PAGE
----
Sheep in the House

I’ve been considering God’s presence and His house, in part because of several songs which have that theme, including 3 or 4 based on Psalm 84. Recently, as I was singing some of these songs on a Sunday morning, Psalm 23 came to mind. At first, I didn’t get the connection:  on the one hand “house of the Lord,” on the other hand “pasture.”  Apparently, David the Shepherd got it.

The Lord is my Shepherd, I shall not want [or lack];
He makes me lie down [content, well fed, secure] in green pastures,
He leads me beside quiet waters [safe, peaceful, refreshing],
He restores my soul [which has been damaged and in need of restoring],
He guides me in paths of righteousness [for I won’t find righteousness in my own ways, strengths, or doing]
For His Name’s sake [and since it is for His glory we can be sure He will not fail],
Even though I walk through the valley of the shadow of death [because of this we make this Psalm a funeral psalm, but it’s really a life psalm],
I will fear no evil, for You are with me [all day, everyday, always we are in His presence; He never leaves or forsakes us anywhere, anytime, no matter how the evil of this dead/dying world surrounds us],
Your rod and Your staff, they comfort me [our Shepherd has a rod of iron to ward off our enemies]
You prepare a table [living water and living bread; the Living Word] in the presence of my enemies [in the world, not of it; eternal, not temporal; spiritual]
You have anointed my head with oil [oil of healing, oil of power, the indwelling Holy Spirit];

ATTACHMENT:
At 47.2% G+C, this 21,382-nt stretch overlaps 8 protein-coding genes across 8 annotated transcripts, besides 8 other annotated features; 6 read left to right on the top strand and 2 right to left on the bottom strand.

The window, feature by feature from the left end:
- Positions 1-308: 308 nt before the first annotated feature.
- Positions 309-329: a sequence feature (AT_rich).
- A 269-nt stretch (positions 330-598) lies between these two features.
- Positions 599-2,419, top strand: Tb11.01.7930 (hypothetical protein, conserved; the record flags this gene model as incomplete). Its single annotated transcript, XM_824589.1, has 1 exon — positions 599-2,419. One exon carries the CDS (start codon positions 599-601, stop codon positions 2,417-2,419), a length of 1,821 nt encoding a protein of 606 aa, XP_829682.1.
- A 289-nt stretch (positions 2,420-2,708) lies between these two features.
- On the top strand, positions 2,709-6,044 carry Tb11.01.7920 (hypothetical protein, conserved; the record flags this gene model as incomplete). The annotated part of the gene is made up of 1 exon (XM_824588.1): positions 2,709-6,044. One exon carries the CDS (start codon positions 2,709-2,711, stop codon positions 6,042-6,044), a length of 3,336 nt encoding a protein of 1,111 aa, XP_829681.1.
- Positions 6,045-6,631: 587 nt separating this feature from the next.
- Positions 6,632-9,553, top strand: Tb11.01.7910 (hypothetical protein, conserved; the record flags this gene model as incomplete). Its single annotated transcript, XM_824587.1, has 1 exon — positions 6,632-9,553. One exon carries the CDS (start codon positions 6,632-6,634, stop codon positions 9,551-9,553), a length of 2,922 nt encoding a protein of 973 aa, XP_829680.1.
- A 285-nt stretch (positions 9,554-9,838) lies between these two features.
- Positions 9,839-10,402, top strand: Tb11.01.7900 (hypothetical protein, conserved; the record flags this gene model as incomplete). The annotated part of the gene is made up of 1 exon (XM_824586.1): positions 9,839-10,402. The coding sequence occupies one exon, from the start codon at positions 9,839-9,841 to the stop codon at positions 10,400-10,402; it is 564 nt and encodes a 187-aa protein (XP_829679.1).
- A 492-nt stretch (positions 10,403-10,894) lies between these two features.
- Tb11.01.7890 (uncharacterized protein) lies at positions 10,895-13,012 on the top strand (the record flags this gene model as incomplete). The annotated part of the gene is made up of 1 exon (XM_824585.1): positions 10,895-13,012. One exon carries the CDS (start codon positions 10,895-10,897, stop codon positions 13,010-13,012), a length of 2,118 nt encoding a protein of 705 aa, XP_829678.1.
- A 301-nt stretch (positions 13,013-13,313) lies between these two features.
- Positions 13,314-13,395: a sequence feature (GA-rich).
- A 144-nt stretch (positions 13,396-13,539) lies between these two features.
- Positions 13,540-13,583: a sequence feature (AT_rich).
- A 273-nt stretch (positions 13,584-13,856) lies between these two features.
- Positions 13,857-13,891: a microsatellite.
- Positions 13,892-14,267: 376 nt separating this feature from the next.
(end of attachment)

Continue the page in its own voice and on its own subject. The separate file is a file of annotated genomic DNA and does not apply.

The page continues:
My cup overflows [abundance; grace lavished upon us]
Surely goodness and mercy [lovingkindness] will follow me all the days of my life,
And I will dwell in the house of the Lord forever.

So, I guess that would be considered a mixed metaphor. Sheep dwell in a pasture. People dwell in a house. God has chosen to indwell His people.

“….Christ in you, the hope of glory” (Colossians 1:27). “Christ was faithful as a Son over His house – whose house we are….” (Hebrews 3:6). David knew that whether you compare us to sheep in a pasture, worshipers in the temple, or people in a house, we have a God who cares for us, provides for us, watches over us, and invites us into His presence.

“How Lovely Your Dwelling Place” by Tommy Walker – Maranatha Praise Band “Pure Joy” on YouTube.

Exceeding Righteousness


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Exceeding Righteousness

Have you ever wondered what it means to be more righteous than the Pharisees?

Have you ever wondered what a Pharisee is?

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The Pharisees were a sect of ancient Judaism. The crash course explanation would go something like this. The rising Babylonian empire had conquered Judea and taken most of the inhabitants of the area to Babylon as slaves. The Jews believed the scriptural explanation that their captivity had resulted from their failure to follow God’s laws. The Pharisees arose out of a passion to make sure that never happened again. They emphasized the law. They explained it and added to it. It was like building a hedge of rules around the law. Even if you broke a few of their rules, you’d still never get close enough to the Law to break it. This was their way to ensure the safety of the nation. They saw themselves as exceedingly righteous.

The Jesus comes along. He said, “For I say to you that unless your righteousness surpasses that of the scribes and Pharisees, you will not enter the kingdom of heaven.” Then, he gives examples. Instead of “Don’t murder.” He says, “don’t be angry, consider someone else ‘useless’ or call them a fool.” In essence, He is recognizing that to kill someone, you must devalue them. So, He says don’t even start down the path of devaluing someone with your attitude. To devalue them “a little” with your attitude is just as unrighteous as devaluing them completely with your actions.